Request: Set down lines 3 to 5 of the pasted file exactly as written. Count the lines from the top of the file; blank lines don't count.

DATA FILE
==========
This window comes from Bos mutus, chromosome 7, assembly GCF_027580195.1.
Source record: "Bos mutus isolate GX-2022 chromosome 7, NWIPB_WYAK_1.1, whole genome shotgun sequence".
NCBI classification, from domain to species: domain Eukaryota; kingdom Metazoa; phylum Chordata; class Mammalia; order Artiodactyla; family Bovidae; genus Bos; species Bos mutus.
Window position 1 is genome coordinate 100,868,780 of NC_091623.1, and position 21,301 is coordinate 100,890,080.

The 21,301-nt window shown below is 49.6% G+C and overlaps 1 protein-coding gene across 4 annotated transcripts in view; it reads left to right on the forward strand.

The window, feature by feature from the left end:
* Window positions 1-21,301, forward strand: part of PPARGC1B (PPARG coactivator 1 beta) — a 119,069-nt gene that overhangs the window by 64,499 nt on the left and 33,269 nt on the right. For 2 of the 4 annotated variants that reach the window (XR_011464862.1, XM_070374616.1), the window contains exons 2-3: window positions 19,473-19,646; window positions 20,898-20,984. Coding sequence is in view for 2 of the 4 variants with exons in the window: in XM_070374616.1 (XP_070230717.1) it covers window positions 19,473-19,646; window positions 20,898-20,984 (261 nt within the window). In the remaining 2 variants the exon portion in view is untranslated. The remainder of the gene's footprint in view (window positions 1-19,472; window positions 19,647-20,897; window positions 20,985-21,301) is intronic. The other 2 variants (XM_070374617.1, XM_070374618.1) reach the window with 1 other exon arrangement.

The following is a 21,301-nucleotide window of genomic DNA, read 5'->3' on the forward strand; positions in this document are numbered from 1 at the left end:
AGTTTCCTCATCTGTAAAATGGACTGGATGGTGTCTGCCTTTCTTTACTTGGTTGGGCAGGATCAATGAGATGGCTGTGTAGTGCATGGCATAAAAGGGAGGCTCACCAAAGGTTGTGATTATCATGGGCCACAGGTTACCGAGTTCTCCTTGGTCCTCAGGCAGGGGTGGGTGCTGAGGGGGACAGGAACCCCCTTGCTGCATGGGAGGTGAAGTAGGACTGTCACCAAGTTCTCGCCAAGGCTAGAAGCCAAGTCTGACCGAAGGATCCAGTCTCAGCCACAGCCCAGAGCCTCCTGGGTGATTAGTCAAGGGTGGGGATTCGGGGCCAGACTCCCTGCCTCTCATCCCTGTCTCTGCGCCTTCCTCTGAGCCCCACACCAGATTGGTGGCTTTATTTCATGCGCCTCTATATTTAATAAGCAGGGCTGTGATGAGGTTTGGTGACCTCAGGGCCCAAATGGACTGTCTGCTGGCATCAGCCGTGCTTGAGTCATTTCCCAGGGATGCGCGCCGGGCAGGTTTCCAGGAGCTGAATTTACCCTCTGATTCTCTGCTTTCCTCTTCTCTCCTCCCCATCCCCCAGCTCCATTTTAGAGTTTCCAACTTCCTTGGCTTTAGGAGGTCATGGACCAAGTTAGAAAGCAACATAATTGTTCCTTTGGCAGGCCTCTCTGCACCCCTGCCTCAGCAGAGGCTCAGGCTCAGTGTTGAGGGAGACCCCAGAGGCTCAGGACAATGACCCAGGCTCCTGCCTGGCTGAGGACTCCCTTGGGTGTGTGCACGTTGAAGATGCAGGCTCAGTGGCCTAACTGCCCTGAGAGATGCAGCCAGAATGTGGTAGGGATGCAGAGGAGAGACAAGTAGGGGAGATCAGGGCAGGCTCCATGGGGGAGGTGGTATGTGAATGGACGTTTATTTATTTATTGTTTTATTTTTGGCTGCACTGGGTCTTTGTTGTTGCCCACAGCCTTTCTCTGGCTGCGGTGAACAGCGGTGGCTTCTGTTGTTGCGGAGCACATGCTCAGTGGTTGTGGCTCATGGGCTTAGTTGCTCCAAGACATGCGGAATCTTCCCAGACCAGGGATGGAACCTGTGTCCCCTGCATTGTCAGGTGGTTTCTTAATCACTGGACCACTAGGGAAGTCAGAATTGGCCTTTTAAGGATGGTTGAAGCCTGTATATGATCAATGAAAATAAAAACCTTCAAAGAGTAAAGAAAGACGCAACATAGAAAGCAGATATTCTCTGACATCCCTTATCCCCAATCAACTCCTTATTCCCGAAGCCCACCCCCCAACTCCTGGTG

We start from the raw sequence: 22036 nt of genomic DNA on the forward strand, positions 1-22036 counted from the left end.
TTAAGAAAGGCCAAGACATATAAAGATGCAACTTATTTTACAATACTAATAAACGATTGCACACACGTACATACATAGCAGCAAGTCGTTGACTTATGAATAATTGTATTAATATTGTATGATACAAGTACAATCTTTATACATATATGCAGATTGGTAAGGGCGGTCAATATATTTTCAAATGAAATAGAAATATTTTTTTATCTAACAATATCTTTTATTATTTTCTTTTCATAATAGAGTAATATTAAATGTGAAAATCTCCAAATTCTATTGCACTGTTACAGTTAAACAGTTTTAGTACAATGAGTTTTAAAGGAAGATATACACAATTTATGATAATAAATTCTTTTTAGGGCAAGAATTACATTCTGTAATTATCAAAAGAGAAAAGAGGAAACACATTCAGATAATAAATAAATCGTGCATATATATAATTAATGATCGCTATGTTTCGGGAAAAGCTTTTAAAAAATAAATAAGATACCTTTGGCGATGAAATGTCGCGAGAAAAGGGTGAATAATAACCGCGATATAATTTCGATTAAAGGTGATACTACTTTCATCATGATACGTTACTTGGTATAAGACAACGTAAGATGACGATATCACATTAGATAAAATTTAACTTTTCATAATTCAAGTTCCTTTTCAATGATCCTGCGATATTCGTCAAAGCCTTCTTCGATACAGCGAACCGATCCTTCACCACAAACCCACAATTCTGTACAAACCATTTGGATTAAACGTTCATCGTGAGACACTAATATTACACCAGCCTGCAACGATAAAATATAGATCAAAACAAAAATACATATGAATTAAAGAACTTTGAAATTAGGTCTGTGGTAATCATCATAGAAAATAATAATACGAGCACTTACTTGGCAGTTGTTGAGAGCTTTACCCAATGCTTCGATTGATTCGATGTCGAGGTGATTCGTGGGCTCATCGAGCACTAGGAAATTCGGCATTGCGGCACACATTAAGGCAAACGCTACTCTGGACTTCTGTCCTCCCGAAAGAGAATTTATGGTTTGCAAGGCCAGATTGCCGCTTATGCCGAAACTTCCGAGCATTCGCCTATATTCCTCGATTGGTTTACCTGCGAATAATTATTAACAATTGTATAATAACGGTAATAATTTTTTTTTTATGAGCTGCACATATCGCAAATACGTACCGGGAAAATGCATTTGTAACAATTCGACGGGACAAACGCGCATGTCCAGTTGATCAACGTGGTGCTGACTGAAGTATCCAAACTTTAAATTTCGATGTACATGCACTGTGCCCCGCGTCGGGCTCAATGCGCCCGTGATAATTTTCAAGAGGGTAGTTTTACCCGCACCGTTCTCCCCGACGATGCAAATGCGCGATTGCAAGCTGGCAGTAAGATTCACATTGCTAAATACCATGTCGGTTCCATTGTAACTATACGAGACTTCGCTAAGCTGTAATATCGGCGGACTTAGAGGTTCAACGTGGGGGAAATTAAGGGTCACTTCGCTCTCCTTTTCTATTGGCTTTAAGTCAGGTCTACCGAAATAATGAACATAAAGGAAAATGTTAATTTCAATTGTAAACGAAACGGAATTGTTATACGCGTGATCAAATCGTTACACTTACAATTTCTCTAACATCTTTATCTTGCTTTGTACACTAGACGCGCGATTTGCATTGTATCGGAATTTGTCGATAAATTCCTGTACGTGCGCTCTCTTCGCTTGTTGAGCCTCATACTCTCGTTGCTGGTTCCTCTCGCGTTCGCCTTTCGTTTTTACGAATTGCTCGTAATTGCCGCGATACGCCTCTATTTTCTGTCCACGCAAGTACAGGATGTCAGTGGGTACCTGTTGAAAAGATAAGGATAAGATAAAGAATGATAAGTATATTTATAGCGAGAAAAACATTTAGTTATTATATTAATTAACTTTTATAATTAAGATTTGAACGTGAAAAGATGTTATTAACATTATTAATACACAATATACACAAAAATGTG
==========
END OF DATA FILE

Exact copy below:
NCBI classification, from domain to species: domain Eukaryota; kingdom Metazoa; phylum Chordata; class Mammalia; order Artiodactyla; family Bovidae; genus Bos; species Bos mutus.
Window position 1 is genome coordinate 100,868,780 of NC_091623.1, and position 21,301 is coordinate 100,890,080.

The 21,301-nt window shown below is 49.6% G+C and overlaps 1 protein-coding gene across 4 annotated transcripts in view; it reads left to right on the forward strand.